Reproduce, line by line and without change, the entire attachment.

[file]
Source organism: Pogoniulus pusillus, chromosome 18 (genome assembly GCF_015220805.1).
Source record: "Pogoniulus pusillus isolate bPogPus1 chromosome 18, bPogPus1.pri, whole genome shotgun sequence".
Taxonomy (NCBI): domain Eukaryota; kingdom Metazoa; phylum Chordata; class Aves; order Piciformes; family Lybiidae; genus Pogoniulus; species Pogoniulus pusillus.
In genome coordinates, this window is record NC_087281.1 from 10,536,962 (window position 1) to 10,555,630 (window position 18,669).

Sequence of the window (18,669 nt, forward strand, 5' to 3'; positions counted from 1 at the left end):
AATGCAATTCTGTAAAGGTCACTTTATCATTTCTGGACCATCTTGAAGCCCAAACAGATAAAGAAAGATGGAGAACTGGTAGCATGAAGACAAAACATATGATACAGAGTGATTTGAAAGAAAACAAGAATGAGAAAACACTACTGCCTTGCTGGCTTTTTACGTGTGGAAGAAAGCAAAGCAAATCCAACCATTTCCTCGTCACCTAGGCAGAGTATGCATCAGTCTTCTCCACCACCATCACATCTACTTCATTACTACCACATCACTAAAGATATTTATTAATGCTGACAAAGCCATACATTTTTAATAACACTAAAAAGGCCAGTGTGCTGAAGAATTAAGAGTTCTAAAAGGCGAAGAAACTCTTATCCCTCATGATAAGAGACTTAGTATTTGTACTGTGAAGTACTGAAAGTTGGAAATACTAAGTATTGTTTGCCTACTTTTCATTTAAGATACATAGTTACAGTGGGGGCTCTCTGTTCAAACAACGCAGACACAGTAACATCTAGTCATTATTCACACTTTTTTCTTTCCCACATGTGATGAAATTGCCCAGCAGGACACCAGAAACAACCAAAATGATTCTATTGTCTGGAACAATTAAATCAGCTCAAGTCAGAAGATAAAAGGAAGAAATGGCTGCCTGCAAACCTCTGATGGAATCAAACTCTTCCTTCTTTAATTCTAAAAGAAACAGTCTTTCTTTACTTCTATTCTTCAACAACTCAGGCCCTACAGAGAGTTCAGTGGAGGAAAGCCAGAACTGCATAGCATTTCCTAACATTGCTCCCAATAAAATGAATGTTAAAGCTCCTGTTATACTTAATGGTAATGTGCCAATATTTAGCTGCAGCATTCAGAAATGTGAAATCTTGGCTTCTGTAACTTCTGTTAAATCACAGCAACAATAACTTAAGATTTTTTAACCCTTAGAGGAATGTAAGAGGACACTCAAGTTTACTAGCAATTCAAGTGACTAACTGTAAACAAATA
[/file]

Source organism: Pogoniulus pusillus, chromosome 18 (genome assembly GCF_015220805.1).
Source record: "Pogoniulus pusillus isolate bPogPus1 chromosome 18, bPogPus1.pri, whole genome shotgun sequence".
Taxonomy (NCBI): domain Eukaryota; kingdom Metazoa; phylum Chordata; class Aves; order Piciformes; family Lybiidae; genus Pogoniulus; species Pogoniulus pusillus.
In genome coordinates, this window is record NC_087281.1 from 10,536,962 (window position 1) to 10,555,630 (window position 18,669).

Sequence of the window (18,669 nt, forward strand, 5' to 3'; positions counted from 1 at the left end):
AATGCAATTCTGTAAAGGTCACTTTATCATTTCTGGACCATCTTGAAGCCCAAACAGATAAAGAAAGATGGAGAACTGGTAGCATGAAGACAAAACATATGATACAGAGTGATTTGAAAGAAAACAAGAATGAGAAAACACTACTGCCTTGCTGGCTTTTTACGTGTGGAAGAAAGCAAAGCAAATCCAACCATTTCCTCGTCACCTAGGCAGAGTATGCATCAGTCTTCTCCACCACCATCACATCTACTTCATTACTACCACATCACTAAAGATATTTATTAATGCTGACAAAGCCATACATTTTTAATAACACTAAAAAGGCCAGTGTGCTGAAGAATTAAGAGTTCTAAAAGGCGAAGAAACTCTTATCCCTCATGATAAGAGACTTAGTATTTGTACTGTGAAGTACTGAAAGTTGGAAATACTAAGTATTGTTTGCCTACTTTTCATTTAAGATACATAGTTACAGTGGGGGCTCTCTGTTCAAACAACGCAGACACAGTAACATCTAGTCATTATTCACACTTTTTTCTTTCCCACATGTGATGAAATTGCCCAGCAGGACACCAGAAACAACCAAAATGATTCTATTGTCTGGAACAATTAAATCAGCTCAAGTCAGAAGATAAAAGGAAGAAATGGCTGCCTGCAAACCTCTGATGGAATCAAACTCTTCCTTCTTTAATTCTAAAAGAAACAGTCTTTCTTTACTTCTATTCTTCAACAACTCAGGCCCTACAGAGAGTTCAGTGGAGGAAAGCCAGAACTGCATAGCATTTCCTAACATTGCTCCCAATAAAATGAATGTTAAAGCTCCTGTTATACTTAATGGTAATGTGCCAATATTTAGCTGCAGCATTCAGAAATGTGAAATCTTGGCTTCTGTAACTTCTGTTAAATCACAGCAACAATAACTTAAGATTTTTTAACCCTTAGAGGAATGTAAGAGGACACTCAAGTTTACTAGCAATTCAAGTGACTAACTGTAAACAAATA